Think of a Number: A Theory of Rational Forecasting

By De Jasay, Anthony | Freeman, June 2009 | Go to article overview
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Think of a Number: A Theory of Rational Forecasting


De Jasay, Anthony, Freeman


Recently, an economist gained notoriety and filled his appointment diary with lucrative conferences by having some of his forecasts for U.S. economic data, made two years ago and look- ing quite eccentric at the time, come gloriously true. This random event inspires me to put forward the sketch of a theory of rational forecasting.

Suppose that 500 of the most distinguished academic, industry, and Wall Street economists are polled for their best guess of the U.S. unemployment rate and the Dow Jones Industrial Average 12 months from now. As each has a reputation to preserve, none will stick his neck out with an outlandish forecast that has but a tiny probability of coming out right - even though it would earn him a jackpot if it did. Therefore, the forecasts of the 500 will cluster in a narrow range of, say, 7-11 percent for the unemployment rate and between 7500 and 9500 for the Dow.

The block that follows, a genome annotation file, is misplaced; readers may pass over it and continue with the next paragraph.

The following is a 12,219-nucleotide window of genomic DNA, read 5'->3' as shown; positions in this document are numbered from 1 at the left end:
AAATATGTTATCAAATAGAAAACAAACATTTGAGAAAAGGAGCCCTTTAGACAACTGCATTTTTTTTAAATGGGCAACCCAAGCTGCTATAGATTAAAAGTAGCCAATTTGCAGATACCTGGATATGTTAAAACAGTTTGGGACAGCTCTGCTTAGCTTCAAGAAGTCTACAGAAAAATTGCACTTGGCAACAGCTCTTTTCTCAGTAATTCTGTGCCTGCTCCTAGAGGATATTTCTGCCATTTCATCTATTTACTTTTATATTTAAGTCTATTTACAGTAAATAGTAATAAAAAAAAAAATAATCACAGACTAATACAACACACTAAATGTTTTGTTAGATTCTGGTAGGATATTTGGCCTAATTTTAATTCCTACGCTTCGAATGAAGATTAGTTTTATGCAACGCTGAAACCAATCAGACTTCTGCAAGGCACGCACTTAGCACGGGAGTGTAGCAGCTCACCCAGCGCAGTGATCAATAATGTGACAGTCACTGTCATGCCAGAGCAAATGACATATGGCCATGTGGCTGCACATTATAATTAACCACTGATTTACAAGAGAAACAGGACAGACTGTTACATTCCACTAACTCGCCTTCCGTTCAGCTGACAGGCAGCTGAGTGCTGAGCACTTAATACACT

What is left for the 250,000 other, less-distinguished economists to do to gain fame and fortune? They too can offer forecasts and might put them on some record. If they place them in the cluster and the actual out- come is in the cluster, they remain unremarked and neither gain nor lose anything. If they go way outside the cluster and the outcome is in the cluster, nobody will remember the wrong forecast made a year earlier. They will again gain nothing and lose nothing. If their forecast is in the cluster and the actual outcome is way outside it, they will be in the good company of their 500 more-distinguished fellows and will again remain unremarked.

There is, therefore, a single rational forecasting mode for our undistinguished economist to adopt. Let him think of a number for the unemployment rate and one for the Dow Jones index - say 23 percent and 4000, respec- tively. He can easily draft a scenario for the next 12 months full of horrors and glitches that would make the forecast numbers plausible. The probability that either one of his numbers will turn out right is very small and that both will turn out right is even smaller.

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